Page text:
Tens of thousands of federal employees stole taxpayers’ money by filing bogus pandemic loan requests.
Sen. Joni Ernst wants each of them fired.
“I hope this money can be recovered, and, to deter those who might ever think of trying to do this again in the future, those who abused the public trust will have their federal employment terminated,” the Iowa Republican said in a letter to Michael E. Horowitz, the inspector general leading the Pandemic Response Accountability Committee.
The employees were flagged by the committee’s Pandemic Analytics Center of Excellence, a data-driven attempt to sniff out fraud in the trillions of dollars of pandemic assistance that the federal government has paid out over the past three years.
PACE built a database of all pandemic loan applications filed with the Small Business Administration, matched it to lists of federal employees and came up with leads to investigate. It then worked with inspector general offices in various federal agencies to follow up.
“So far, this analysis has helped six agency OIGs match tens of thousands of employees with SBA loans for which they were not eligible,” PACE’s overseers at the Pandemic Response Accountability Committee said last month in a report to Congress.
Ms. Ernst tapped the double-dipping federal employees for her “Squeal award,” which she bestows on wasteful government spending. The award is derived from a campaign commercial in which Ms. Ernst, who grew up on an Iowa farm where she castrated pigs, vowed to take her skills to Washington and make the big spenders “squeal.”
The loans the employees took were from the Paycheck Protection Program and the Economic Injury Disaster Loan program, both aimed at bolstering small businesses so they didn’t shutter during the early economic troubles.
Ms. Ernst said investigators should also look at federal employees’ use of pandemic unemployment benefits.
She pointed to a report by the Homeland Security Department’s inspector general that found hundreds of department employees claimed unemployment even though they were still collecting their government salaries.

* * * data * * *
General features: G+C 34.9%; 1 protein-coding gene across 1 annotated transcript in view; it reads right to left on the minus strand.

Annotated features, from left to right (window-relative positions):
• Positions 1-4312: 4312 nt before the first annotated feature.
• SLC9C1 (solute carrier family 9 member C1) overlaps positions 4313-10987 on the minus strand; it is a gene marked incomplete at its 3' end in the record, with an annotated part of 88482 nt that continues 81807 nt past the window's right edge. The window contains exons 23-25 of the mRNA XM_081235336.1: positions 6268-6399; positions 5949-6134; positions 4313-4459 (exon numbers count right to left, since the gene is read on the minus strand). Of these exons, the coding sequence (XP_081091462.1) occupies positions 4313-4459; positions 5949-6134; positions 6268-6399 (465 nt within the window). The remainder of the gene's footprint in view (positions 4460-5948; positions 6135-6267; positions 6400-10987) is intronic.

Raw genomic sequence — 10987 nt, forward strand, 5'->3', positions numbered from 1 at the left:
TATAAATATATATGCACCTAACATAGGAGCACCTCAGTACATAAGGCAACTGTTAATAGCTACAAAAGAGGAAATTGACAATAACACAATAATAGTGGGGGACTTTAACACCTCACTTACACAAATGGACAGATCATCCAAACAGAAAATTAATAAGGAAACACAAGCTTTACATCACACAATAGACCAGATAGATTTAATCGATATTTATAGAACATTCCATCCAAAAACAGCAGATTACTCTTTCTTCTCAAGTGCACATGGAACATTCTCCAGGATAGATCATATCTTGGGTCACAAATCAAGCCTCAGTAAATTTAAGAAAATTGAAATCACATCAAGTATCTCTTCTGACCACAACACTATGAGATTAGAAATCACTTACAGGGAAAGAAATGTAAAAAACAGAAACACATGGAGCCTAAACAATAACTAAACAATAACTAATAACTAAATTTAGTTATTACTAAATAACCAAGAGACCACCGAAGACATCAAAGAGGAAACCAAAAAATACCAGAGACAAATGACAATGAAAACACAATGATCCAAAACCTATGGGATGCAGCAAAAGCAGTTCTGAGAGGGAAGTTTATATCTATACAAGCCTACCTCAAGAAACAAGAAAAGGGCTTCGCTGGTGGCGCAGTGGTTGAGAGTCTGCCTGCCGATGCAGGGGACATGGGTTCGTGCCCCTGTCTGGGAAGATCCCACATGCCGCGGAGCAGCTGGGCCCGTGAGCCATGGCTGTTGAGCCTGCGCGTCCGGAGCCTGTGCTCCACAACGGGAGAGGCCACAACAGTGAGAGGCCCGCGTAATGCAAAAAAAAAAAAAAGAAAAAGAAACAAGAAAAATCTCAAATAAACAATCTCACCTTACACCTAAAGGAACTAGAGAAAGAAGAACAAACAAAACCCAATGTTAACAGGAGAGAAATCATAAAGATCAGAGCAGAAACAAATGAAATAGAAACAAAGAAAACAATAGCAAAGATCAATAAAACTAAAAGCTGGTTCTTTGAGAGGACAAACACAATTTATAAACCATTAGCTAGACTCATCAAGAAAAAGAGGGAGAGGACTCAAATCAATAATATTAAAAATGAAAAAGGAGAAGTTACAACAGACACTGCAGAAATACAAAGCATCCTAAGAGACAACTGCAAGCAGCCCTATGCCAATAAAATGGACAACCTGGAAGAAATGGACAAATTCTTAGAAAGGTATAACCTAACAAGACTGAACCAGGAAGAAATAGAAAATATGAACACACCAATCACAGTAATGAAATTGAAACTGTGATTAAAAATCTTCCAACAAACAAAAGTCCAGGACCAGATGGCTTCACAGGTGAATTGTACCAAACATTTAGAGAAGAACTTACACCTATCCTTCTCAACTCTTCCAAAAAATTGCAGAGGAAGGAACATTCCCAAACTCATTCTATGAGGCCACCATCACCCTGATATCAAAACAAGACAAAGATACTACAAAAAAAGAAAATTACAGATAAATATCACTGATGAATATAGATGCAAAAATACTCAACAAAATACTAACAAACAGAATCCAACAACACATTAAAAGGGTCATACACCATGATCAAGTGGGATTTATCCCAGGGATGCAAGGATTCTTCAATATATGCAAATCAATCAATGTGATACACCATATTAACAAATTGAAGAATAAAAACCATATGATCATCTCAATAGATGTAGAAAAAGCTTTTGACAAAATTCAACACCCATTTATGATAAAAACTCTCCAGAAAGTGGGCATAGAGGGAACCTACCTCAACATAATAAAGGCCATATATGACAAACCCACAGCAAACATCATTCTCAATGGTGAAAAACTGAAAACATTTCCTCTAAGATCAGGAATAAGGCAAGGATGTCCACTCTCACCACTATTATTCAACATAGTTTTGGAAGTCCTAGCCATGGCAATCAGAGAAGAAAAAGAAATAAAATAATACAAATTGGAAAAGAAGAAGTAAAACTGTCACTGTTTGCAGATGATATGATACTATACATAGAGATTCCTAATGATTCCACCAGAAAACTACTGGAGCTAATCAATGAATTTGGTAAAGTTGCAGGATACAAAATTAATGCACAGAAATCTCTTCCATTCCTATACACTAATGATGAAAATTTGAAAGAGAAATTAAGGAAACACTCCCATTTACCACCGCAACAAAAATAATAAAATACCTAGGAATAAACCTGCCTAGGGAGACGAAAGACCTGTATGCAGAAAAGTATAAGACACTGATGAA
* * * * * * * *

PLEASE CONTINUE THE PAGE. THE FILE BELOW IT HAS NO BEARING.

Some 900 claims were deemed clearly ineligible, and another 900 were suspect.
Even worse, the department paid the money itself. One of the stages of unemployment was run by the Federal Emergency Management Agency. The audit said $2.6 million was paid out to potentially fraudulent claims from department employees.
Nearly three dozen employees filed unemployment claims from Homeland Security computer systems, suggesting they were on the job at the exact time they were claiming unemployment.
In 366 cases, pay records showed that employees received unemployment benefits even though they were putting in overtime or extra shifts. One employee averaged 147 hours of work per two-week pay period while the department was paying unemployment.
“It is appalling for anyone fortunate enough to have the reliability of a government paycheck to take advantage of financial assistance intended to provide a lifeline to Americans who lost their jobs or were unable to work as a result of the COVID-19 pandemic,” the senator wrote to the inspector general consortium. “These misbehaved bureaucrats have also tarnished the reputation of the other dedicated civil servants, many of whom worked long hours in essential jobs during the pandemic.”
Among cases that have emerged so far is a series of IRS employees who stand accused of claiming bogus small-business loans.
In New Hampshire, a full-time employee at the tax agency claimed he worked at a hair and nail salon and collected $62,300 in pandemic loan payments. Charles Clark pleaded guilty. He died before he could be sentenced.
Five IRS employees near Memphis, Tennessee, stand accused of collecting more than $1 million in bogus loans.
Georgia’s inspector general reported earlier this month that more than 280 full-time employees in the state government wrongly claimed unemployment benefits in 2020 or 2021. They were paid more than $6.7 million, or an average of $23,700 apiece.
Most appalling are the cases in which employees who worked in their state workforce agencies — the bureaucrats responsible for paying unemployment — were applying for, and approving, their own bogus claims or those of relatives or friends.
Tiffany Pacheco had just emerged from prison after serving time for aggravated identity theft and passing bad checks when Massachusetts hired her to work in its unemployment agency processing benefit claims.
She went on to steal identities from some of the claimants and filed bogus claims in their names, as well as false claims in her own name and that of her husband. All told, she walked away with nearly $200,000 in bogus payments, prosecutors said.
Pacheco was slapped with a 42-month prison sentence.
In Missouri, Vicky Hefner stands charged with stealing $140,000 in unemployment that authorities say she siphoned to friends and relatives through her position at the state’s employment agency. Those friends and family paid her kickbacks, authorities said.
For more information, visit The Washington Times COVID-19 resource page.